Steve Jasiecki/Jupiter and Saturn as seen on Nov. 18, 2020.


MARGATE – The two largest planets, Jupiter and Saturn, are moving towards a meeting that hasn’t been seen in nearly 400 years.

On Dec. 21, the two giant planets, as viewed from Earth, will have their closest pairing since 1623.

Although the two planets converge once every 20 years, the uniqueness of this pairing is that they they will be exceptionally close together. They will be about one-tenth of a degree apart. For perspective, the width of the moon is one-half of a degree, the width of your little finger.

As viewed from Earth, when two or more celestial bodies appear to be next to each other we call this a conjunction. When the two largest planets come together it is called a “Great Conjunction.”

This unique occurrence will allow the two planets to be seen in a telescope at the same time. Looking through a small telescope you will be able to see Jupiter with its four moons, and Saturn with its rings at the same time, two of the most captivating astronomical sites seen through a small telescope.

You can start watching the progress of this planetary gathering now.

If you go out just after sunset and look towards the southwestern sky, you can see Jupiter moving towards Saturn from night to night. Jupiter is the bright planet and Saturn is the dimmer planet to the left and above. The planets will be low in the sky so you will need a clear view of the horizon. Watch as they move closer together until they make their way to their closest pairing on Dec. 21.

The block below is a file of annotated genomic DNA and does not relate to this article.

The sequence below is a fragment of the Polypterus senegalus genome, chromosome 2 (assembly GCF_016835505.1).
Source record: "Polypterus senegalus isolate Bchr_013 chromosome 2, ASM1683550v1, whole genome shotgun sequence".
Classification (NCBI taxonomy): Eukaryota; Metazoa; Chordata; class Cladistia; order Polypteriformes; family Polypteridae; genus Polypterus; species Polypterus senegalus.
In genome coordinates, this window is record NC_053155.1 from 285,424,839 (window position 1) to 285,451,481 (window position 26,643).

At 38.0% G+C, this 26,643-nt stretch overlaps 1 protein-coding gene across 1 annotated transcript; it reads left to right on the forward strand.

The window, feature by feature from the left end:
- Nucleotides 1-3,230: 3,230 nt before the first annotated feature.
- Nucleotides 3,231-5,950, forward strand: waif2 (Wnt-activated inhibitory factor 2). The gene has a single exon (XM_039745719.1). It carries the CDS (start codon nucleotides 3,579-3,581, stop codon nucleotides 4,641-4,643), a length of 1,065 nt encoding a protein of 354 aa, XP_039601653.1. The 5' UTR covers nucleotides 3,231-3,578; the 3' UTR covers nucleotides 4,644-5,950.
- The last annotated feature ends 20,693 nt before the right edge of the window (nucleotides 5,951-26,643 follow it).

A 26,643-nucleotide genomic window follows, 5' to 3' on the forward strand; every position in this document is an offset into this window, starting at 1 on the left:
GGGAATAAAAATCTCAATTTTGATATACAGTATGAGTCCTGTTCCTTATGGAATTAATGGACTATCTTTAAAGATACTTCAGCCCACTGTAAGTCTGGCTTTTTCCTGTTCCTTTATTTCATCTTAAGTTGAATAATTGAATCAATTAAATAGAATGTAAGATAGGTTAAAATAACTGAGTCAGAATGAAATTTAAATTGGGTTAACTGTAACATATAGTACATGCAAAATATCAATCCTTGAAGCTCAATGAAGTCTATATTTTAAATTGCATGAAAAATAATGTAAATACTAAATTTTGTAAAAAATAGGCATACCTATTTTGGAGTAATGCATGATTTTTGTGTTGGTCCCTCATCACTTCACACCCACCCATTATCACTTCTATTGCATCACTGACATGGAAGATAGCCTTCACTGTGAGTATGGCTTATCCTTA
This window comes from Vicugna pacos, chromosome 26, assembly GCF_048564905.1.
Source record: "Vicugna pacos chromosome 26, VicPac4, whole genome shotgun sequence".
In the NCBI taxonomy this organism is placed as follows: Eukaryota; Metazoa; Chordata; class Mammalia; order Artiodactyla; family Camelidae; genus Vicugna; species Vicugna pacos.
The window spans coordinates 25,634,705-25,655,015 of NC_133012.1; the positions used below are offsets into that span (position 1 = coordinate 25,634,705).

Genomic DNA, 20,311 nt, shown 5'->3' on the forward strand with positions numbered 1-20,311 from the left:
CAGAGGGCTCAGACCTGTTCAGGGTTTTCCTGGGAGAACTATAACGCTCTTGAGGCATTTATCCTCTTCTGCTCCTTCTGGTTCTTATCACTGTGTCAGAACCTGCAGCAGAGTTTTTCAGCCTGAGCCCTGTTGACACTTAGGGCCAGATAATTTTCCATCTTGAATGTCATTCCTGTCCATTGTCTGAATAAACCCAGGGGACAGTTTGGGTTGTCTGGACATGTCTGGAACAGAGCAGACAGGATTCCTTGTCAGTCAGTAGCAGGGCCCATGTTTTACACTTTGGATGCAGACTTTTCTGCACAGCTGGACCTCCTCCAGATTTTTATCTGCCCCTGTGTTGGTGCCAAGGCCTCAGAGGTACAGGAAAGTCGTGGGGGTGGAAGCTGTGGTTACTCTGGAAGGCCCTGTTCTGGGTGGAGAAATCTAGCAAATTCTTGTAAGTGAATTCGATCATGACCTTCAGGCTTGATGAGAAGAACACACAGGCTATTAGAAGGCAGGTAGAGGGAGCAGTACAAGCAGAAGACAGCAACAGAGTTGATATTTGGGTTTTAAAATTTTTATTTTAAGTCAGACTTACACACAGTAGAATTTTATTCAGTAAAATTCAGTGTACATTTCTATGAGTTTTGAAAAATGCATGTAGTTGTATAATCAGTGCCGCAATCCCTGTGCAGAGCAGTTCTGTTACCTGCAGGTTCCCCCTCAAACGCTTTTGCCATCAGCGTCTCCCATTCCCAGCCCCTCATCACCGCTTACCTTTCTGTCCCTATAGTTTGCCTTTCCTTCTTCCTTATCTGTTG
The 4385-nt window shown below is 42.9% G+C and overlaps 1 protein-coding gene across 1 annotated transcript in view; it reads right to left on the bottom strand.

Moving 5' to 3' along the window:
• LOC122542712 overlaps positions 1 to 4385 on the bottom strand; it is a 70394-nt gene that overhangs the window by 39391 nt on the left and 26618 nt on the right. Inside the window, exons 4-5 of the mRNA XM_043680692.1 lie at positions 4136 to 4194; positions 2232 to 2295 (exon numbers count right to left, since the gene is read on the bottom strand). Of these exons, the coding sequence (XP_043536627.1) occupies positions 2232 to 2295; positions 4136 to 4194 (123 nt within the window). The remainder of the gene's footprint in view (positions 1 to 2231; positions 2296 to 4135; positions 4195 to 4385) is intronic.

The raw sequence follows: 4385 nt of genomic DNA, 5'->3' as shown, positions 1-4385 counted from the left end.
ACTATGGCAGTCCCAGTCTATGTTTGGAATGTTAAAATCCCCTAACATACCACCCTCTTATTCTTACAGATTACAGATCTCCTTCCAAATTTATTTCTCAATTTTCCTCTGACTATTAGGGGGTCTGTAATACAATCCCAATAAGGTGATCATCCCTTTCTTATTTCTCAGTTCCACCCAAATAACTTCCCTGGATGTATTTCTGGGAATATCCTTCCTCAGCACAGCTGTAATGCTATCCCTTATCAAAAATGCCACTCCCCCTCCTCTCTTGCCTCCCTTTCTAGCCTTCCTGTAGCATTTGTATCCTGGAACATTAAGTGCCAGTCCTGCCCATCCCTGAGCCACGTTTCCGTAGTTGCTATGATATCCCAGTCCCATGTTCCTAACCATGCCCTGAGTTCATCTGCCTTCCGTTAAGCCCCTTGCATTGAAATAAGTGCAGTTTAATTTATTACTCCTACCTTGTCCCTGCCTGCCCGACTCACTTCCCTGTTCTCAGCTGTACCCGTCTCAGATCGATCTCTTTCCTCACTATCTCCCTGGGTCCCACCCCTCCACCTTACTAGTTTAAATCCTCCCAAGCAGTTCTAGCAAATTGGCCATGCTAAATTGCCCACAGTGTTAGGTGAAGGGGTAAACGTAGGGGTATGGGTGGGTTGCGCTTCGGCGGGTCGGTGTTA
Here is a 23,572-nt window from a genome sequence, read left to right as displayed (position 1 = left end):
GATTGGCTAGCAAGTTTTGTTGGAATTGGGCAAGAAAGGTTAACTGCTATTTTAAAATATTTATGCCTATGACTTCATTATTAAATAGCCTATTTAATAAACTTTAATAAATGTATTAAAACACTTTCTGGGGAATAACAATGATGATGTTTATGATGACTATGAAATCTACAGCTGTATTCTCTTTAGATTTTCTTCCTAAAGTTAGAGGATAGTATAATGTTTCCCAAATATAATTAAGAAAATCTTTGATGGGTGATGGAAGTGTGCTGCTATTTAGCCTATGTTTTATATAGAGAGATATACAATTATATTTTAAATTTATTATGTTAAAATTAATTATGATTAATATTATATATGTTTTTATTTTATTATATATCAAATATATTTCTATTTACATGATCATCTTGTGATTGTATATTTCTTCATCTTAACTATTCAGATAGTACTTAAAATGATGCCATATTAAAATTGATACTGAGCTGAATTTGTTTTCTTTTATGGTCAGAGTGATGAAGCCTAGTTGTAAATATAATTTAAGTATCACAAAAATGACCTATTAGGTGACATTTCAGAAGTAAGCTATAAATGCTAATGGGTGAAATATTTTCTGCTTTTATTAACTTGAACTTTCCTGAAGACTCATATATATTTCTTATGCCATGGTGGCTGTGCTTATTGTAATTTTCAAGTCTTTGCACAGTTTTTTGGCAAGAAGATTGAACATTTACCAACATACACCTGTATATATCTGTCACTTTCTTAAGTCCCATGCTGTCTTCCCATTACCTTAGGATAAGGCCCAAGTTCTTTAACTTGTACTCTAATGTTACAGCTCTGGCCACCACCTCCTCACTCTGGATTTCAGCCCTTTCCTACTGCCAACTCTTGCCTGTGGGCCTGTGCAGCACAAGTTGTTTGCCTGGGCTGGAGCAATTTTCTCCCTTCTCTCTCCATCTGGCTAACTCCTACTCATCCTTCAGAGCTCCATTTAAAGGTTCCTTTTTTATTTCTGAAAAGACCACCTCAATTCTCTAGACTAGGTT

Let’s hope for clear skies and cold nights so we can enjoy this once in a lifetime astronomical event.


As viewed from earth, Jupiter and Saturn will be aligned making the 2 planets appear to be next to each other. Image from The Sky Live- interactive sky simulator You can view the “Interactive Sky Simulator site to see the position of the planets on any given time of the year.

Steve Jasiecki is chairman of Sustainable Margate.

Categories: Margate

Nanette LoBiondo Galloway

Award winning journalist covering news, events and people of Atlantic County for more than 20 years.